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Photo: Drew Angerer/Getty Images

Purdue Pharma, the maker of the highly addictive painkiller OxyContin, which faced thousands of lawsuits over the U.S. opioid epidemic, has filed for Chapter 11 bankruptcy, the drug company said in a statement Sunday

The big picture: Per the Wall Street Journal, Purdue filed for bankruptcy with a more than $10 billion plan to settle claims in White Plains, New York — less than a week after reaching a tentative settlement with states and local governments suing the firm for its role in the opioid epidemic.

  • The Justice Department had launched civil and criminal investigations into whether Purdue failed to properly monitor illegal prescribing and ordering patterns for OxyContin.
  • Purdue's board of directors voted Sunday evening to approve a settlement in principle, the New York Times reports.

Our thought bubble, per Axios' Bob Herman: Purdue was expected to file for bankruptcy regardless of a national settlement, and it ultimately could protect the Sackler family’s wealth against all governments and creditors.

What they're saying: Steve Miller, chairman of Purdue’s board of directors, said in a statement on the company's website, "This unique framework for a comprehensive resolution will dedicate all of the assets and resources of Purdue for the benefit of the American public."

"This settlement framework avoids wasting hundreds of millions of dollars and years on protracted litigation, and instead will provide billions of dollars and critical resources to communities across the country trying to cope with the opioid crisis."

What's next: The bankruptcy "filing is expected to lead to the ultimate demise of a company that sold a fraction of the opioid prescriptions" but is "most closely identified with the epidemic because of its pioneering role in the sale of narcotic pain pills," notes the Washington Post, which first reported the news.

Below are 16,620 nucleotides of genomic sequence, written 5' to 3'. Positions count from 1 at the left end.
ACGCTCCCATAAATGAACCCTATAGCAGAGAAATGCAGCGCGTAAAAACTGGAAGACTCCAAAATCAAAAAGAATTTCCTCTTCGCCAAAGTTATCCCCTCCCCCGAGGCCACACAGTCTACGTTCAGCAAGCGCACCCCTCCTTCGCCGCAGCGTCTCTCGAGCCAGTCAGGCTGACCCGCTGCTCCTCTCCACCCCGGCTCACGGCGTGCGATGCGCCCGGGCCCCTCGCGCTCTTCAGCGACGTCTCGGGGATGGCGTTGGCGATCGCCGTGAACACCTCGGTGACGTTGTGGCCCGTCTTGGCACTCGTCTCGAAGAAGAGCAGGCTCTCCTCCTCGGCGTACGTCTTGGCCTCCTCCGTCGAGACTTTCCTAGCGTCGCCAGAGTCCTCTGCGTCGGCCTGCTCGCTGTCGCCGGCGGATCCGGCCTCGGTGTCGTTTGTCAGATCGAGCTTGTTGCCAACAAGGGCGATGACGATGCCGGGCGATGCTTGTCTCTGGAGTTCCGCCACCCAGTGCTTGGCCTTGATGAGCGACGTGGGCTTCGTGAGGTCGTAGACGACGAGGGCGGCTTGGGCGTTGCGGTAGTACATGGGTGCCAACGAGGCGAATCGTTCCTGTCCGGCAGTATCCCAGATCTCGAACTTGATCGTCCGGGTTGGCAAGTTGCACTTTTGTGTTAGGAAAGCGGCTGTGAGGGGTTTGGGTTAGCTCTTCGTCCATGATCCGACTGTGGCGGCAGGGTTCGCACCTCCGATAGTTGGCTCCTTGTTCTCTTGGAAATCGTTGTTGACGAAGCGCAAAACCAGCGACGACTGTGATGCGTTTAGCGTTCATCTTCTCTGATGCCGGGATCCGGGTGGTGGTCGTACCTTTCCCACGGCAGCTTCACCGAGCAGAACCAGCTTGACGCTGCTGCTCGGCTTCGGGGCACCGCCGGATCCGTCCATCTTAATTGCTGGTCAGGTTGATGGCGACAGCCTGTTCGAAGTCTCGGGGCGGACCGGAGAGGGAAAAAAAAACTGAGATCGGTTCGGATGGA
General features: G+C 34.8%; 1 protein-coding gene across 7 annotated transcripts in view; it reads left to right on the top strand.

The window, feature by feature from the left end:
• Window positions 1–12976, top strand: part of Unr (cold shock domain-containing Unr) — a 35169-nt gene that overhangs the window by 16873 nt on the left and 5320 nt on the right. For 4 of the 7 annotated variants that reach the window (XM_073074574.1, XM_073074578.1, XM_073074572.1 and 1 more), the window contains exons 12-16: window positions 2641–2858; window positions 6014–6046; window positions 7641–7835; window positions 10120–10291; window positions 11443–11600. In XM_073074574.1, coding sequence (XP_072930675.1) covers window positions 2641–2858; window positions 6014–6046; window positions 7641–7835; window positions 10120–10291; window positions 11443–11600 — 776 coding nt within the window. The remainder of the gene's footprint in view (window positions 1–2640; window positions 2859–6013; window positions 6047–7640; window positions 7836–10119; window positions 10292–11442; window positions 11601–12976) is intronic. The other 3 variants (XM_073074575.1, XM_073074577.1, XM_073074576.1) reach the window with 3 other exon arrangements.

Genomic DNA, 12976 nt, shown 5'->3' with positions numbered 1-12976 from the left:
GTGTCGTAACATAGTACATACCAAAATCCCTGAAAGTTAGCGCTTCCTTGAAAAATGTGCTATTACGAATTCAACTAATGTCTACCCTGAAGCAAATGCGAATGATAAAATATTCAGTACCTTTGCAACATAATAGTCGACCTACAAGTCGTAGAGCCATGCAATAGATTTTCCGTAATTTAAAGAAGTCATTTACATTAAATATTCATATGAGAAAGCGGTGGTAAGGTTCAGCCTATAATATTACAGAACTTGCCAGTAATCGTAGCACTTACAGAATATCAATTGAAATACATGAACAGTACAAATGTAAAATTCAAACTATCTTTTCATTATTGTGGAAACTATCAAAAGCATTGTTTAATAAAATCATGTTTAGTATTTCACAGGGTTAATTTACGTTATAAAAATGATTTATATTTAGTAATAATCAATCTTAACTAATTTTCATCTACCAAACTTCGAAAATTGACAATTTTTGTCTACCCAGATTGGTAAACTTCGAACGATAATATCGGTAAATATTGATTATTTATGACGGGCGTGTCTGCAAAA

Editor's note: This article has been updated with new details throughout.

Go deeper

Salesforce rolls the dice on Slack

Illustration: Sarah Grillo/Axios

Salesforce's likely acquisition of workplace messaging service Slack — not yet a done deal but widely anticipated to be announced Tuesday afternoon — represents a big gamble for everyone involved.

For Slack, challenged by competition from Microsoft, the bet is that a deeper-pocketed owner like Salesforce, with wide experience selling into large companies, will help the bottom line.

FBI stats show border cities are among the safest

Data: FBI, Kansas Bureau of Investigation; Note: This table includes the eight largest communities on the U.S.-Mexico border and eight other U.S. cities similar in population size and demographics; Chart: Naema Ahmed/Axios

U.S. communities along the Mexico border are among the safest in America, with some border cities holding crime rates well below the national average, FBI statistics show.

Why it matters: The latest crime data collected by the FBI from 2019 contradicts the narrative by President Trump and others that the U.S.-Mexico border is a "lawless" region suffering from violence and mayhem.

Miriam Kramer, author of Space
2 hours ago - Science

The rise of military space powers

Illustration: Aïda Amer/Axios

Nations around the world are shoring up their defensive and offensive capabilities in space — for today's wars and tomorrow's.

Why it matters: Using space as a warfighting domain opens up new avenues for technologically advanced nations to dominate their enemies. But it can also make those countries more vulnerable to attack in novel ways.